In the Gotham Globe, Gotham Times, Gotham City Gazette, and Daily Gotham, every day is big news these days. The fictional city of the DC universe, home to Batman, his cohorts and his nemesis, has more stuff than a tool belt can handle.
Next year is Justice League, the same movie that came out in 2017, it’s just not a movie and it’s not the same. This is the Zack Snyder cut, a version who died when he was replaced by Joss Whedon during production, and a four-hour episodic rework that fans have been campaigning to watch.
Robert Pattinson is frowning, disheveled (and frankly in need of a bath) in the black trailers for the upcoming movie, The Batman. A narrative podcast, Batman Unburied, aims to delve into Bruce Wayne’s psychology on Spotify next year. And the 2022 movie The Flash will have not one but two vigilant knights: Ben Affleck and Michael Keaton play Batman from two different timelines.
What about the other usual Gotham suspects? Batwoman launches a second season on Hotstar in January, with Bruce Wayne’s cousin Kate Kane fighting crime (and an evil twin, Beth). The Suicide Squad reunites on the movie screen in August, hoping to tell a story in the style of a gritty 1970s war movie. A confirmed, but currently untitled, spinoff show aims to focus on police corruption in the same Gotham City as Robert Pattinson’s Dark Knight.
See how the fictional city of Gotham has been envisioned on screen over the years
Meanwhile, there are rumors that Catwoman will have her own show (on an undisclosed network); Batgirl is on her way to getting a movie; the long-awaited movie Nightwing, about Bruce Wayne’s frequent collaborator Dick Grayson, finally hired a director. Even the trusty Batmobile is busy. Production has begun on Batwheels, an animated show aimed at preschoolers, about iconic DC vehicles fighting crime in Gotham City.
The story goes that when Batman debuted in Detective Comics in 1939, his hometown had no name. Creator Bill Finger christened it more than a year later, calling it Gotham after seeing an advertisement for a jeweler in the phone book. The name gave the city an identity: it had a port, museums, parks, petty streets, nursing homes, and prisons. In 1966, when Batman was released on television, Gotham was a bright, sunny city, where the Caped Crusader fought crime during the day.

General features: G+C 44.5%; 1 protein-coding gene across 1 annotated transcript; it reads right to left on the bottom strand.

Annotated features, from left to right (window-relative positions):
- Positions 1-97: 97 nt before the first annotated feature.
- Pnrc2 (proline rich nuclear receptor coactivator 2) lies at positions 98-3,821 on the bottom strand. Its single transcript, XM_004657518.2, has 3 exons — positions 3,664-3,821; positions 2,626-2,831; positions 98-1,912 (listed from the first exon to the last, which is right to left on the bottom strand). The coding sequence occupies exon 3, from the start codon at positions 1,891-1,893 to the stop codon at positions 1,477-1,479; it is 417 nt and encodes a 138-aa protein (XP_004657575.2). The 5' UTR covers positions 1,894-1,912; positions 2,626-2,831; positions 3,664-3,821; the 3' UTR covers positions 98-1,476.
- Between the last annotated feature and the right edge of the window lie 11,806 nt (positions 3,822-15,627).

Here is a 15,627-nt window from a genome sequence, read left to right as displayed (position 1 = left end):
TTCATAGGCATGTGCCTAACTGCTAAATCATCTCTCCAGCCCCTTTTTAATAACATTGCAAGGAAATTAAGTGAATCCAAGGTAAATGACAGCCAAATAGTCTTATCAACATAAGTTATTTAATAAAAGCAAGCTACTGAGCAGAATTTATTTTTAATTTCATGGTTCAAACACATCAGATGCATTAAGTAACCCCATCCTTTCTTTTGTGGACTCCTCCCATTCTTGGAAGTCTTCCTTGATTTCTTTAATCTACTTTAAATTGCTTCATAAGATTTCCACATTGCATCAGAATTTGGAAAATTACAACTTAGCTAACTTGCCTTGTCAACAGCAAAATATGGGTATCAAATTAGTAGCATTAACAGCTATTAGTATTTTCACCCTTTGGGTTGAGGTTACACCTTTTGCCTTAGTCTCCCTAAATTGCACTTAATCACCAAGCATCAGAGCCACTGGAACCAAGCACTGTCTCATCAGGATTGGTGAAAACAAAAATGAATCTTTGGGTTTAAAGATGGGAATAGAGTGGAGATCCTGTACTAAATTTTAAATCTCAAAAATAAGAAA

Since then, Wayne’s world has grown darker, increasingly decaying, as generations of comics lovers entered the adult world. The stories have gone beyond good versus evil, as the superhero fanbase spread beyond geeky teens. The new characters have gotten more complex, as women and non-white fans came together.
If Gotham seems complicated these days – extended universes, spin-offs, standalone stories, parallel character arcs, reboots, and countless resurrections – it’s only because the city’s mythology is getting richer. Gotham, borrowing the Joker phrase from 2008’s The Dark Knight, has “introduced a bit of anarchy” into the system.
There is no longer a definitive story to return to. Batman is no longer a solo operator. Supervillains aren’t always the bad guys. And it’s not who you are underneath, it’s what you do that defines you.